The battalion rode buses to Fort Stotsenburg and taken to an area between the fort
and Clark Field, where they were housed in tents since the barracks for them had not been completed.
They were met by Colonel Edward P. King, commanding officer of the fort who made sure they had what
they needed. On November 15th, they moved into their barracks.
On December 1st, the 194th was ordered to its position at Clark Field. Their
job was to protect the northern half of the airfield from paratroopers. The 192nd Tank Battalion,
which had arrived in November guarded the southern half. Two crew men remained with the tanks at all
times and received their meals from food trucks.
The tank battalions were made aware of the Japanese attack on Pearl Harbor the
morning of December 8th. The tank and half track crews were brought up to full strength at the
perimeter of Clark Field. All morning long, the tankers watched as the sky was filled with American
planes. At twelve noon, the planes landed, to be refueled, and the pilots went to lunch.
As the tankers sat at their tanks eating lunch, a formation of 54 planes
approached the airfield from the north. At first, the tankers thought they were American. As they
watched, they saw what looked like "rain drops" fell from the planes. It was when bombs began
exploding on the runways that they knew the planes were Japanese.
It was at this time that Guin was assigned to D Company, 192nd Tank Battalion, as
a tank platoon commander. It was believed that the company had been transferred to the 194th from the
192nd, but the reality was that, with the start of the war, the company was never transferred.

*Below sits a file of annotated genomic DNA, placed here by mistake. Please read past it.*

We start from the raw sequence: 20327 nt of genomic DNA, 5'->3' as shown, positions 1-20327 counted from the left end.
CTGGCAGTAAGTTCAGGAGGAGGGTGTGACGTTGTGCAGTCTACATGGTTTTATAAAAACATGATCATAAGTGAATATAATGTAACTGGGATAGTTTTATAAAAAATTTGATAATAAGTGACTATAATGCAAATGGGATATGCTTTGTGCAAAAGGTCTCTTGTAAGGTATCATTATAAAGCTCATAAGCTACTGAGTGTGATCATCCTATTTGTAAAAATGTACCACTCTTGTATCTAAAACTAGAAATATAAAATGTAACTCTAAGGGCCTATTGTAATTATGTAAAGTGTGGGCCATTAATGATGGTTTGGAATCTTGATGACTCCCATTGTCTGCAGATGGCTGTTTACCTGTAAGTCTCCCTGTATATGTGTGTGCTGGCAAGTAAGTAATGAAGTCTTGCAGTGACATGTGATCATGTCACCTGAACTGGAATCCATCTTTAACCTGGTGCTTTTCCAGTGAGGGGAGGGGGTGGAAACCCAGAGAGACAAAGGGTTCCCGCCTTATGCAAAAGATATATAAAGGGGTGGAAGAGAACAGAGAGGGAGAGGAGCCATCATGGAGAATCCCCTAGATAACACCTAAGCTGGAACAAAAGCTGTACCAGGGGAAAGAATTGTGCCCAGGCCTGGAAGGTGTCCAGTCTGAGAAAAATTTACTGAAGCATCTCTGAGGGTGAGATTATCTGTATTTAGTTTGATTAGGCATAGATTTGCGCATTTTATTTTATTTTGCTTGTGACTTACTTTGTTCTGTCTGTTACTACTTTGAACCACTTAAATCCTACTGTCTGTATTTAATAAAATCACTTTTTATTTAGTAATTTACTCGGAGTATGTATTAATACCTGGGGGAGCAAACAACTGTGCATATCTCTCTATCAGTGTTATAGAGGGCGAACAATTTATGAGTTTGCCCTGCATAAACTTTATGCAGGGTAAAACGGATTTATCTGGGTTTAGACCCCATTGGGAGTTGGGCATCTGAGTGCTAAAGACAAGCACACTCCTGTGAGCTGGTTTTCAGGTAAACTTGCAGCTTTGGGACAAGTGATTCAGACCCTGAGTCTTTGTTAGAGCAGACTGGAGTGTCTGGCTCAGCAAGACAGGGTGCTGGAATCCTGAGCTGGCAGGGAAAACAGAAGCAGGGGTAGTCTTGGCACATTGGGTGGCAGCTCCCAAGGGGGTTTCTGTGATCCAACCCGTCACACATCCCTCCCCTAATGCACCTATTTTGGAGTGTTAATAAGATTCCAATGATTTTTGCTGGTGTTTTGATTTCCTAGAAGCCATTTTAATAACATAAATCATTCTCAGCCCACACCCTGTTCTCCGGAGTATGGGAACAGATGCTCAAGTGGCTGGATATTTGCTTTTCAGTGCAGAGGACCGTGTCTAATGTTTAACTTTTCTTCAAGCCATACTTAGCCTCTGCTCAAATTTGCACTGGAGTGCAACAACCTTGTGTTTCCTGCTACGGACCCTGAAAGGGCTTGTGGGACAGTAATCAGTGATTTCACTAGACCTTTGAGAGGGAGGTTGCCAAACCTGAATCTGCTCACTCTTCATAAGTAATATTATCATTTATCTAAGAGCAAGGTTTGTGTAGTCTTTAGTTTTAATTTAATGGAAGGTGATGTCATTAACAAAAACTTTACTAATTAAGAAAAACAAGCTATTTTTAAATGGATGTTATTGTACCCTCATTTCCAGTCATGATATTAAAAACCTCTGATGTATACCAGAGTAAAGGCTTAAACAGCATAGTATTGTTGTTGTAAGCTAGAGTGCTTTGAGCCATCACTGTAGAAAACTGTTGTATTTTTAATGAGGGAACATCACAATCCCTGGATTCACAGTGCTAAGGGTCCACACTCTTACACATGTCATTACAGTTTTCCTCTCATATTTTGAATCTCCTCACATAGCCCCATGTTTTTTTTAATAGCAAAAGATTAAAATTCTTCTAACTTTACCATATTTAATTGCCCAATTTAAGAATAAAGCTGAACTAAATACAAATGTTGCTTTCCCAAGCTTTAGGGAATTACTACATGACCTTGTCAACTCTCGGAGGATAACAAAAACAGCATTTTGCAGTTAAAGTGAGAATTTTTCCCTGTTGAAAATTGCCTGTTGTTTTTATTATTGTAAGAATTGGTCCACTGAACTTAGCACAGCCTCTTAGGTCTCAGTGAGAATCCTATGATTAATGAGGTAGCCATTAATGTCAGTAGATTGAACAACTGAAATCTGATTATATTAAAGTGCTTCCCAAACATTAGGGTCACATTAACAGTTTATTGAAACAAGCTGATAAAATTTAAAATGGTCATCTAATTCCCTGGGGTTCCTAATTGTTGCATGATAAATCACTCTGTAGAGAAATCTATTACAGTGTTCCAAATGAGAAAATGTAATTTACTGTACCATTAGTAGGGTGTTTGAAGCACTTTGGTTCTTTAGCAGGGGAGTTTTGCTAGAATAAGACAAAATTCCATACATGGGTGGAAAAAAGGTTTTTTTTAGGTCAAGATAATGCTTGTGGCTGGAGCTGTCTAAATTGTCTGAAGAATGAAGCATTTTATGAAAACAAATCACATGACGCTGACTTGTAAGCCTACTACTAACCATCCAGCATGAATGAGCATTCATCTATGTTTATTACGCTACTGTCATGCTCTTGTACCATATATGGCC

The morning of December 8, 1941, the battalion was ordered to the perimeter of
Clark Airfield to guard against Japanese paratroopers. Just hours early, the Japanese had bombed
Pearl Harbor. As the tankers guarded the airfield, they watched American planes flying in every
direction. At 12:45 in the afternoon, the planes landed and the pilots went to lunch.
At 12:45 P.M., the tankers were having lunch when planes approached the airfield
from the north. As they watched, some men commented they must be American. They counted 54
planes. When bombs began exploding on the runways, the tankers knew the planes were Japanese.
When the Japanese were finished, there was not much left of the airfield.
The soldiers watched as the dead, dying, and wounded were hauled to the hospital on bomb racks, trucks, and
anything that could carry the wounded was in use. When the hospital filled, they watched the medics
place the wounded under the building. Many of these men had their arms and legs missing.
The 194th was sent to Mabalcat December 10th, and it was at this time that C
Company was sent to southern Luzon where the Japanese were landing. On the 12th, the A and D Company,
192nd, were sent to a new bivouac south of San Fernando and arrived at 6:00 A.M. They received Bren
gun carriers on the 15th and used them to test the ground to see if it could support the weight of a tank.
Around December 22nd, his tank platoon was ordered north, to Rosario, to slow the
advancing Japanese who had landed troops at Lingayen Gulf. On December 25th, Harold's tank
platoon had taken positions west of Carmen. When they began taking fire from a strong Japanese force,
he ordered the tanks to open fire with their machine guns. Realizing that they had a very good chance